These are all important things to consider when deciding whether the BCS should be part of your solution architecture. There are solutions where the BCS is a natural fit and there are solutions where you will have to come up with an alternative way of bringing the line-of-business data into SharePoint. As always, if you have any experiences with this please share your thoughts below.
Posted on 03 March 2012 by Tony
Download the SharePoint Permissions Planning Worksheet here
I was going to write a blog about what I considered best practices around SharePoint security but Jasper Oostervald – https://www.nothingbutsharepoint.com/sites/eusp/Pages/SharePoint-Permissions-Part-1.aspx in his 2 part blog pretty much covered exactly what I wanted to say and more.
So instead of rewriting what he said I hope to add something by providing a worksheet that I have been working on. It’s really in Alpha so if anyone can improve on it and share what they have done that would be great.
In case you are unaware, Microsoft provides planning worksheets here – http://technet.microsoft.com/en-us/library/cc262451.aspx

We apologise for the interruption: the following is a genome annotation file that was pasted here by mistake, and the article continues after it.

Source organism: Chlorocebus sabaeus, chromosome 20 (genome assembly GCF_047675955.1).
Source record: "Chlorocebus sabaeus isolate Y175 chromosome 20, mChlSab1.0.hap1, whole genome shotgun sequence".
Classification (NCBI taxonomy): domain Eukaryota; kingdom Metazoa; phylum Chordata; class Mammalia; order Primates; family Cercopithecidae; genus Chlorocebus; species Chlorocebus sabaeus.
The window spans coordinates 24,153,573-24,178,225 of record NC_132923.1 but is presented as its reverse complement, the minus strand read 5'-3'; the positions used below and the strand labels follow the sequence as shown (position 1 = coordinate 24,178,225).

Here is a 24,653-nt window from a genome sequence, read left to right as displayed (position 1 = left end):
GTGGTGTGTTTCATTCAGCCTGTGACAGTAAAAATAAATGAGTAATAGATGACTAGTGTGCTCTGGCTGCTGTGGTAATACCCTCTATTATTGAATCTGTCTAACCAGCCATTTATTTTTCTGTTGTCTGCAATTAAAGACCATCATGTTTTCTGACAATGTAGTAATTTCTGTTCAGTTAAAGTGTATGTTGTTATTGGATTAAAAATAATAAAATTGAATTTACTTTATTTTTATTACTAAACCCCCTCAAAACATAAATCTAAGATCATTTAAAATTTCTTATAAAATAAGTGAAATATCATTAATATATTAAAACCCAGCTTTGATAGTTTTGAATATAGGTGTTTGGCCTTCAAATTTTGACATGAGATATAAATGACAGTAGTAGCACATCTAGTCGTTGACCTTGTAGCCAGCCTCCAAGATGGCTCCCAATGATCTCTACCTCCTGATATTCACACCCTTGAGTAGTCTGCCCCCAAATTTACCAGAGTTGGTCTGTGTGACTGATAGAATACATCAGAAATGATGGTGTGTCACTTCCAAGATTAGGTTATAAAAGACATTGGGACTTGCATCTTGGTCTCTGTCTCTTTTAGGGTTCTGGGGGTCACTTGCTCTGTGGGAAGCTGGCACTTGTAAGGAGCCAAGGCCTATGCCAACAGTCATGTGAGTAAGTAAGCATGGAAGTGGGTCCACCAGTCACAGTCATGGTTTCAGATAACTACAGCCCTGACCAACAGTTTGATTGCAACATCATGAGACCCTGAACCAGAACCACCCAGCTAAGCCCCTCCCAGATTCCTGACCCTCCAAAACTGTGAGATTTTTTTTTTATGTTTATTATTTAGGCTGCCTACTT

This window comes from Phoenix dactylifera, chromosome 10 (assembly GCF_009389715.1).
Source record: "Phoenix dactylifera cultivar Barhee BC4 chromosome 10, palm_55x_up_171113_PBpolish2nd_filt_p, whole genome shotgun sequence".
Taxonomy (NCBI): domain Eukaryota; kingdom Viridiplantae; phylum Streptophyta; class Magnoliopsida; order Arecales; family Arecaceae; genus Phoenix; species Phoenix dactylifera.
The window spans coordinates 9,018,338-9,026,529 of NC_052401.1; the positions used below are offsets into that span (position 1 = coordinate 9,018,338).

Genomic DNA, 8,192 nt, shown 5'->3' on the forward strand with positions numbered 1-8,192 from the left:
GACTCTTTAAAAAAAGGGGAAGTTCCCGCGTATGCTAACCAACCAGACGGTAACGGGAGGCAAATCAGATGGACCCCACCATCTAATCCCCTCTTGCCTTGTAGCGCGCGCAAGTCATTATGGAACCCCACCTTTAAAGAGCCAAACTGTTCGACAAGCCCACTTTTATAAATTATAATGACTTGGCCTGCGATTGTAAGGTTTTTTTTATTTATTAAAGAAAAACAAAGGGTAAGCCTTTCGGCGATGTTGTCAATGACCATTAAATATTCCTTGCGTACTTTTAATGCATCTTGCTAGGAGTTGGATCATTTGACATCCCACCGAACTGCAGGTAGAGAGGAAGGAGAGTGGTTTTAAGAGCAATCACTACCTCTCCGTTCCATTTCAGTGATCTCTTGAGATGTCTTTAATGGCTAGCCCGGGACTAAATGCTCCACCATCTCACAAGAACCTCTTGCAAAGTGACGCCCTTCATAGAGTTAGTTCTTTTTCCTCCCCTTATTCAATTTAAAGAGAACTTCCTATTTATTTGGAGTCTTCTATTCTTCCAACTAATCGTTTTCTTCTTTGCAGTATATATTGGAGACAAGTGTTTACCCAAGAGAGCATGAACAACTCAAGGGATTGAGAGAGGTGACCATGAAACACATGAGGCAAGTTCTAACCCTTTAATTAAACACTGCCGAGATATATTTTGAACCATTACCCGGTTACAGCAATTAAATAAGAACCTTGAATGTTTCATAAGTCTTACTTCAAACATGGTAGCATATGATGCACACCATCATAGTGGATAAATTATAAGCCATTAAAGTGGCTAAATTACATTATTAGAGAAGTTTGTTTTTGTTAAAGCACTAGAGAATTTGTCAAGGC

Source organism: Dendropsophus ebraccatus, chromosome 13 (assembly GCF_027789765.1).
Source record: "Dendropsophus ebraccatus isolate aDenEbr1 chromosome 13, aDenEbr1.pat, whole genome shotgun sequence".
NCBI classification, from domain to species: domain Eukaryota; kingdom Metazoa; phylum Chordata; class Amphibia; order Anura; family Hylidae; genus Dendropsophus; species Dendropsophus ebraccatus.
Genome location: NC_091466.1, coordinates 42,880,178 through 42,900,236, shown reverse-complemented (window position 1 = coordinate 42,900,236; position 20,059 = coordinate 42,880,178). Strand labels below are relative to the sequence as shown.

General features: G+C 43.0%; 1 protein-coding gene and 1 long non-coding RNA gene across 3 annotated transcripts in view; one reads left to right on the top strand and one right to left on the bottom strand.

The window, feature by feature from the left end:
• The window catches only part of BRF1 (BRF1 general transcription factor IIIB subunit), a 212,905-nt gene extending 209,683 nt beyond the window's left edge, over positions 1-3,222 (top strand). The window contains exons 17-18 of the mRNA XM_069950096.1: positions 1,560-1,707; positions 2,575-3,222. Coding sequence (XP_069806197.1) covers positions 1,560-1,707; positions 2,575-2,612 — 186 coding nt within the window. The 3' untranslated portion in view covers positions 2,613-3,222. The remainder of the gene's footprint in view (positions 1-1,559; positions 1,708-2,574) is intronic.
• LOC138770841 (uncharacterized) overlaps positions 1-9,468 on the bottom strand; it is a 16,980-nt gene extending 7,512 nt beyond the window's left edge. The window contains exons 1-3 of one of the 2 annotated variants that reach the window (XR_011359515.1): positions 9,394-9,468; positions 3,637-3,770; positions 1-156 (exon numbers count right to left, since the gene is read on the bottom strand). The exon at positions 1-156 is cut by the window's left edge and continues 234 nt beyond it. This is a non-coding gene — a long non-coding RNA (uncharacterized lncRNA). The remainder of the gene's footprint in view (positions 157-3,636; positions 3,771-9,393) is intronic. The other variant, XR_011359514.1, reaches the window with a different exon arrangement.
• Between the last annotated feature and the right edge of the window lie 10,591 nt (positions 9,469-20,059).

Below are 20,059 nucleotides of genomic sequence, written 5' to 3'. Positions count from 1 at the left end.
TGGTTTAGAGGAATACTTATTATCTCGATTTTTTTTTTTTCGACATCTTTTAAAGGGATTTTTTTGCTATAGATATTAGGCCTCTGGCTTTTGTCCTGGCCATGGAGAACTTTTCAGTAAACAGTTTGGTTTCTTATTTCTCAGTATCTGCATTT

In my opinion most of them complicate things by having columns that most of our projects don’t really use.
I am hoping my one is simpler and more useful.
This worksheet has 4 tabs and instructions and tips.
Start by looking at the “Sites” tab.
Here you add your sites and the permissions of those sites.
You may need to go to the Groups tab to add your new groups that you will need.
The “Content” tab is very similar to the “Sites” tab but is for assigning permission to the libraries and lists in your site.
If your dropdowns stop working you may need to reset them by following these instructions – http://spreadsheets.about.com/od/datamanagementinexcel/qt/20071113_drpdwn.htm.
I would love to get some feedback to see if this worksheet is of use to anyone or even better if someone with actual Excel skills can improve it, that would be great!
Posted on 07 April 2011 by Tony
Does Bill Gates?s retirement consign Microsoft to the corporate retirement home as well? Mary Jo Foley doesn?t think so. Her 25 years of Microsoft-watching provides a unique vantage point from which to speculate on how Microsoft might write its next chapter. Identifying signposts and interpreting clues she knows well, Foley offers a thought-provoking view of the software giant?s post-Gates future. Don?t be surprised to be surprised.
List Price: $ 27.95
Price: $ 0.01
Posted on 04 April 2011 by
A few content management and site editing tips for power users on this bacon flavoured unicorn morning. The theme here is keep it clean!
- Write “friendly” email addresses